3. Richard Potthoff, 2011. "Condorcet Polling," Public Choice, Springer, vol. 148(1), pages 67-86, July.
  4. Marcelo Tyszler & Arthur Schram, 2011. "Information and Strategic Voting," Tinbergen Institute Discussion Papers 11-025/1, Tinbergen Institute.
  5. Arnaud Dellis & Sean D’Evelyn & Katerina Sherstyuk, 2011. "Multiple votes, ballot truncation and the two-party system: an experiment," Social Choice and Welfare, Springer, vol. 37(2), pages 171-200, July.
  6. André Blais & Jean-François Laslier & Nicolas Sauger & Karine Van Der Straeten, 2008. "Sincere, strategic, and heuristic voting under four election rules: An experimental study," Working Papers hal-00335046, HAL.
  7. Christoph Engel & Sebastian Kube & Michael Kurschilgen, 2011. "Can we manage first impressions in cooperation problems? An experimental study on “Broken (and Fixed) Windows”," Working Paper Series of the Max Planck Institute for Research on Collective Goods 2011_05, Max Planck Institute for Research on Collective Goods.
  8. Meffert, Michael F. & Gschwend, Thomas, 2008. "Strategic Voting in Multiparty Systems: A Group Experiment," Sonderforschungsbereich 504 Publications 08-10, Sonderforschungsbereich 504, Universität Mannheim & Sonderforschungsbereich 504, University of Mannheim.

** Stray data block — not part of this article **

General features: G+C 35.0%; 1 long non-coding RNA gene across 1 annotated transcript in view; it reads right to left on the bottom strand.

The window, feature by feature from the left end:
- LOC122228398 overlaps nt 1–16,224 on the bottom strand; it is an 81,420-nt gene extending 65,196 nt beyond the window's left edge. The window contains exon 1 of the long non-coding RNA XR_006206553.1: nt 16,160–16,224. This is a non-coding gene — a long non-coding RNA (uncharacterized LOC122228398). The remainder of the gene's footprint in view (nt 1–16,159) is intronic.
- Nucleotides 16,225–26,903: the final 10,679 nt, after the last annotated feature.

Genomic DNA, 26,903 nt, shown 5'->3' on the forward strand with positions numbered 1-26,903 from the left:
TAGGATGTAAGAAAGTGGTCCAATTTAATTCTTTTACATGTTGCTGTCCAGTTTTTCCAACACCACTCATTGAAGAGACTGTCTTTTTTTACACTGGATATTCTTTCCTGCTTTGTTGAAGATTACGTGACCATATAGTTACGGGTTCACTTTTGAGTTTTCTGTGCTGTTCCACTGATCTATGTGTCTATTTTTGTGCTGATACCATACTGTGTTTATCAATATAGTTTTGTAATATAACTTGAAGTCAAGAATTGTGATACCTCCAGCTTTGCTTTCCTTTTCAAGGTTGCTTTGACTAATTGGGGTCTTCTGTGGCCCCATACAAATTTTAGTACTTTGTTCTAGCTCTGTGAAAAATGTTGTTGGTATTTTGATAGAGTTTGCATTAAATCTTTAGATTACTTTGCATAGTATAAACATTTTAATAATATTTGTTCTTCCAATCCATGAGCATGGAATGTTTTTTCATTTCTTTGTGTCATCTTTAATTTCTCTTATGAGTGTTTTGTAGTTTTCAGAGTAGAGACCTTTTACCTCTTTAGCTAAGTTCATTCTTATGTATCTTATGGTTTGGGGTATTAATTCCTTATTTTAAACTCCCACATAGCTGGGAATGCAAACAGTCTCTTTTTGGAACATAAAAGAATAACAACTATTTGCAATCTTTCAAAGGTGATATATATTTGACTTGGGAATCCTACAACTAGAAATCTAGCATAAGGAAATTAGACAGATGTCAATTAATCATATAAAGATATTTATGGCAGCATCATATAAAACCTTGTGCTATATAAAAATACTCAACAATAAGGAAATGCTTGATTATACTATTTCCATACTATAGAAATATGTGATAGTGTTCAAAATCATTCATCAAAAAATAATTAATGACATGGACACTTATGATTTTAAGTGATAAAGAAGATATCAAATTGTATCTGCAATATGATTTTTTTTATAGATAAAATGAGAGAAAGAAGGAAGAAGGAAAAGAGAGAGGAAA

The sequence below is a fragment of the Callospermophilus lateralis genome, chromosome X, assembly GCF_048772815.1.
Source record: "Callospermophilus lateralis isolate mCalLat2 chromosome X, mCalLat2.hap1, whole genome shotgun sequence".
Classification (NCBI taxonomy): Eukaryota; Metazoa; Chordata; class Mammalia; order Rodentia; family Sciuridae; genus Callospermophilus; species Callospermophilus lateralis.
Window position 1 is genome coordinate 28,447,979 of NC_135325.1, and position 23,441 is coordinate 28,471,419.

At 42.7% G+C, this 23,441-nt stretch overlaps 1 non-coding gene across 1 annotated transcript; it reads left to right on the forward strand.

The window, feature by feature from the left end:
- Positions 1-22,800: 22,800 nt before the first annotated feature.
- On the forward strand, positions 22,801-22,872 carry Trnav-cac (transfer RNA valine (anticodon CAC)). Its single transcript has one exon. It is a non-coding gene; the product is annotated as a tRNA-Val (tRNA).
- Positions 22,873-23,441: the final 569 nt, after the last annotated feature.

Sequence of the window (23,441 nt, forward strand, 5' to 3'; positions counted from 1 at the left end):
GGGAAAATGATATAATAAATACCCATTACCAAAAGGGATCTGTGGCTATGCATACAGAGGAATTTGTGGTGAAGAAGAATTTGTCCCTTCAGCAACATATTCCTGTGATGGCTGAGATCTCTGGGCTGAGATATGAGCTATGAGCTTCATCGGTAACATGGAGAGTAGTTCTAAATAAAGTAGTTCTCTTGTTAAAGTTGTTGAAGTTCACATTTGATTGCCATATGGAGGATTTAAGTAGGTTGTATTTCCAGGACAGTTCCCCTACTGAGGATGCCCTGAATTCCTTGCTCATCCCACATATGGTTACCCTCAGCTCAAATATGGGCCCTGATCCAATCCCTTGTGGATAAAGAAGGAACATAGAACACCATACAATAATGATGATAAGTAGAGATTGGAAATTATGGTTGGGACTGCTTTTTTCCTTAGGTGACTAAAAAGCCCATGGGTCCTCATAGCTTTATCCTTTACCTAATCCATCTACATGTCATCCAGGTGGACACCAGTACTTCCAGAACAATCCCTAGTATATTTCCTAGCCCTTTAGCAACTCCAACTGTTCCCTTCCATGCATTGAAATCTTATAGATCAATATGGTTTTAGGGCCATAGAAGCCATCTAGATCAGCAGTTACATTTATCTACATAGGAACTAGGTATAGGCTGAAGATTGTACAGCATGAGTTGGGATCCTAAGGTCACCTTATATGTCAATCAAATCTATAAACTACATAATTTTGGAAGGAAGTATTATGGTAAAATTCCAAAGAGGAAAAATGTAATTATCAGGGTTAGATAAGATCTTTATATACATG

9. Thomas A. Rietz, 1993. "Strategic Behavior in Multi-Alternative Elections: A Review of Some Experimental Evidence," Discussion Papers 1026, Northwestern University, Center for Mathematical Studies in Economics and Management Science.
  10. Meffert, Michael F. & Gschwend, Thomas, 2007. "Strategic Voting under Proportional Representation and Coalition Governments: A Simulation and Laboratory Experiment," Sonderforschungsbereich 504 Publications 07-55, Sonderforschungsbereich 504, Universität Mannheim & Sonderforschungsbereich 504, University of Mannheim.

Lists

This item is not listed on Wikipedia, on a reading list or among the top items on IDEAS.

Statistics

Access and download statistics

Corrections

When requesting a correction, please mention this item's handle: RePEc:uia:iowaec:91-31. See general information about how to correct material in RePEc.

For technical questions regarding this item, or to correct its authors, title, abstract, bibliographic or download information, contact: (John Solow).

If you have authored this item and are not yet registered with RePEc, we encourage you to do it here. This allows to link your profile to this item. It also allows you to accept potential citations to this item that we are uncertain about.

If references are entirely missing, you can add them using this form.

If the full references list an item that is present in RePEc, but the system did not link to it, you can help with this form.

If you know of missing items citing this one, you can help us creating those links by adding the relevant references in the same way as above, for each refering item. If you are a registered author of this item, you may also want to check the "citations" tab in your profile, as there may be some citations waiting for confirmation.

Please note that corrections may take a couple of weeks to filter through the various RePEc services.